• address inefficiencies in the local economy;
  • promote human capital development, to help vulnerable groups especially to participate in the labour market;
  • encourage community development by promoting community business and co-operatives, local exchange systems and informal credit etc.;
  • promote small, micro and medium enterprises (SMME) through supply-side measures (training, provision of space and facilities for commercial activity etc.) and demand-side measures (reforms to procurement policy to ensure access for SMMEs to contracts);
  • attract investment in the city.

An explicit LED strategy links long-term economic growth issues with short-term concerns about joblessness, inequality and the role of the private sector in a sustainable development strategy.

In fostering partnerships, municipalities need to build relations with local and foreign private sector interests by involving associations and companies in city-wide strategic planning processes. This can build commitment to a broader vision for the city that goes beyond short-term interests. This might involve a formalised partnership with organised business (e.g. PPPs) based on the municipality’s strategic vision. Other innovative collaborations include private sector provision of managerial and technical training and support to help municipalities improve the strategic management of urban areas (ibid.).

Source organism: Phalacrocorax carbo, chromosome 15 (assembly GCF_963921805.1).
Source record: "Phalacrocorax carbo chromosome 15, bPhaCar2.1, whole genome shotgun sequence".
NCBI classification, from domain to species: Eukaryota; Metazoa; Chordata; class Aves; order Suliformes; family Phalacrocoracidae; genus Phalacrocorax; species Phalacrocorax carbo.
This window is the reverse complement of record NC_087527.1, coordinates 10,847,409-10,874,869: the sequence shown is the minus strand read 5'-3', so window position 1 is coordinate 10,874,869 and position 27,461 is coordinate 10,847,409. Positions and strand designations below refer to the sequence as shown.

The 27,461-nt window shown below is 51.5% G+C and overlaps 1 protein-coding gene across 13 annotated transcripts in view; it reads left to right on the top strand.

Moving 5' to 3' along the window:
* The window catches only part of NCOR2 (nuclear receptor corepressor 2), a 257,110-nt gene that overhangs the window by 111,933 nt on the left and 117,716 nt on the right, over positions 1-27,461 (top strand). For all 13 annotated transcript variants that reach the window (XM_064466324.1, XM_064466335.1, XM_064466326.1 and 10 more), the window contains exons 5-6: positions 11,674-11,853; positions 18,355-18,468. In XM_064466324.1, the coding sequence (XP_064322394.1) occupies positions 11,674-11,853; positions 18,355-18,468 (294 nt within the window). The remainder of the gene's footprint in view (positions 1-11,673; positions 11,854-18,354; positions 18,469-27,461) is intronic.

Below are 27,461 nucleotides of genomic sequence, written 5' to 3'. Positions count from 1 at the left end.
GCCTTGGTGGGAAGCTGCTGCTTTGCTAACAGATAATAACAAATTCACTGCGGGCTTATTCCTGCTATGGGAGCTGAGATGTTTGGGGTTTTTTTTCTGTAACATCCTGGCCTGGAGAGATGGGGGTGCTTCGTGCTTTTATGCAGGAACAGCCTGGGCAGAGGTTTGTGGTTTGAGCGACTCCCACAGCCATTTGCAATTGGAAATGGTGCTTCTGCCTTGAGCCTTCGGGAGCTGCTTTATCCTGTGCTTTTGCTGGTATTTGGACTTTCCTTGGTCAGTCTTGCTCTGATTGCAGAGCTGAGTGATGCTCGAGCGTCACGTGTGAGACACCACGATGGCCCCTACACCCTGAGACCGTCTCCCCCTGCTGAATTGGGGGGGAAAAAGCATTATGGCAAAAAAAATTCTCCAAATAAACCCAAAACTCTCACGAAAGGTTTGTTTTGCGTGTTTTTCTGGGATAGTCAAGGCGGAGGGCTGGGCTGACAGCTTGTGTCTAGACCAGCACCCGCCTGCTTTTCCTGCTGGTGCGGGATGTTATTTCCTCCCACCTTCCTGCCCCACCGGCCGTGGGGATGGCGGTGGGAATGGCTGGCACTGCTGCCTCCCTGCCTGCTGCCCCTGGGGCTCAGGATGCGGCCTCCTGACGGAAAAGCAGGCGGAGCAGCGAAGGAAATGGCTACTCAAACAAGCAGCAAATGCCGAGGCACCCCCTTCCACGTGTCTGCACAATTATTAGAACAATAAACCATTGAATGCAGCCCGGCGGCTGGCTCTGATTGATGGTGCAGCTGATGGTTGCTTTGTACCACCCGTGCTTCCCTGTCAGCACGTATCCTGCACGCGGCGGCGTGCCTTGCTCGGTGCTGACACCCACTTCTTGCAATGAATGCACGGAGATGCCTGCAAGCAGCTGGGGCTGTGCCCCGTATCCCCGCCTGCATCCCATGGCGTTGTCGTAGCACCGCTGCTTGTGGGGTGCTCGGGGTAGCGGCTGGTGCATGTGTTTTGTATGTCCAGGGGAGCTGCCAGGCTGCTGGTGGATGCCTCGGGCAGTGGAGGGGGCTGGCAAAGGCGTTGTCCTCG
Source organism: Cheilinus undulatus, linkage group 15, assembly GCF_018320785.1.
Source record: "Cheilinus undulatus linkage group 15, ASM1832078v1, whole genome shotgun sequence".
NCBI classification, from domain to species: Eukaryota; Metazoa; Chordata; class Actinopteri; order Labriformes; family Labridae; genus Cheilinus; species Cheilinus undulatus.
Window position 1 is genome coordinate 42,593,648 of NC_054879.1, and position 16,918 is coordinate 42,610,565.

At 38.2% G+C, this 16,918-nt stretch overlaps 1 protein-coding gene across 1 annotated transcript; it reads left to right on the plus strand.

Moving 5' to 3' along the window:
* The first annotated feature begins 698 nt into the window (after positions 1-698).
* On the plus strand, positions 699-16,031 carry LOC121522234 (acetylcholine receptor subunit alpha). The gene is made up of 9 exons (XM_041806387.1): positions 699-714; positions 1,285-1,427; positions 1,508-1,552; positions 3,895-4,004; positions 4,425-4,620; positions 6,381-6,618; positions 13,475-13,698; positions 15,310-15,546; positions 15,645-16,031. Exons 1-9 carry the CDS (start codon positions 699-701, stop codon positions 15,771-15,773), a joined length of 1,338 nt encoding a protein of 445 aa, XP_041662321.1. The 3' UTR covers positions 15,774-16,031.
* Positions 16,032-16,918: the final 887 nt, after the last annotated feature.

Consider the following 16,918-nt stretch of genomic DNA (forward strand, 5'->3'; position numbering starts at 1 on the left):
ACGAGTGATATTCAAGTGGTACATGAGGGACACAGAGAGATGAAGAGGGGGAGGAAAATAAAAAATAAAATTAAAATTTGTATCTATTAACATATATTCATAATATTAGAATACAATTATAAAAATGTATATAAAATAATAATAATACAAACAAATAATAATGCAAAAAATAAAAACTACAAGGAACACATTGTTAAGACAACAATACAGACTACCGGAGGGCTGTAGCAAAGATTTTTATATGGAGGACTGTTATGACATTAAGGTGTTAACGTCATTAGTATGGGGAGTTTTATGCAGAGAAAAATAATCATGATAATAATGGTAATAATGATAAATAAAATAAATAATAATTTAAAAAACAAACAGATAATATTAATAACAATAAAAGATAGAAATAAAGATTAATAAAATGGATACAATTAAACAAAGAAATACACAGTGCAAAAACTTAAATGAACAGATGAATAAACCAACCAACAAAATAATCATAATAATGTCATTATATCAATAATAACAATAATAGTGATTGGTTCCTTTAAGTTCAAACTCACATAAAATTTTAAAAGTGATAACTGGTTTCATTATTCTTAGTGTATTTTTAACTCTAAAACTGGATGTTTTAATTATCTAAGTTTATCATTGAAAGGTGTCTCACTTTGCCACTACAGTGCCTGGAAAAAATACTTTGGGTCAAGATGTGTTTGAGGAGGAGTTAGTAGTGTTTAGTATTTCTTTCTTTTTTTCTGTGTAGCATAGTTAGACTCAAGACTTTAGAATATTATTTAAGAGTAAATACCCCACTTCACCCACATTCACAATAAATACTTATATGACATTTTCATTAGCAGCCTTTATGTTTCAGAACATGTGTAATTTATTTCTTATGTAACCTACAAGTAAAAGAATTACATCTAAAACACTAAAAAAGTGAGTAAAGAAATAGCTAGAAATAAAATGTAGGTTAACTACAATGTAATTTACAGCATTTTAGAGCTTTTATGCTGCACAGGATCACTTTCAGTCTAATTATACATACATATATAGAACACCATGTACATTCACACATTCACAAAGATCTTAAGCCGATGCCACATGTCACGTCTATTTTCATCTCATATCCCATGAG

In many countries the informal sector is the main provider of goods and services to the poor. City-wide development initiatives need to assist businesses with potential to mature by eliminating punitive regulations that discourage the informal sector (UN-Habitat, 2015a). But programmes need to balance two objectives: maximising the potential of informal enterprises to create jobs and alleviate poverty, while ensuring that necessary social protections and regulations are in place (ibid.). Pieterse (2000: 32) suggests a comprehensive strategy to respond to informal enterprises should include: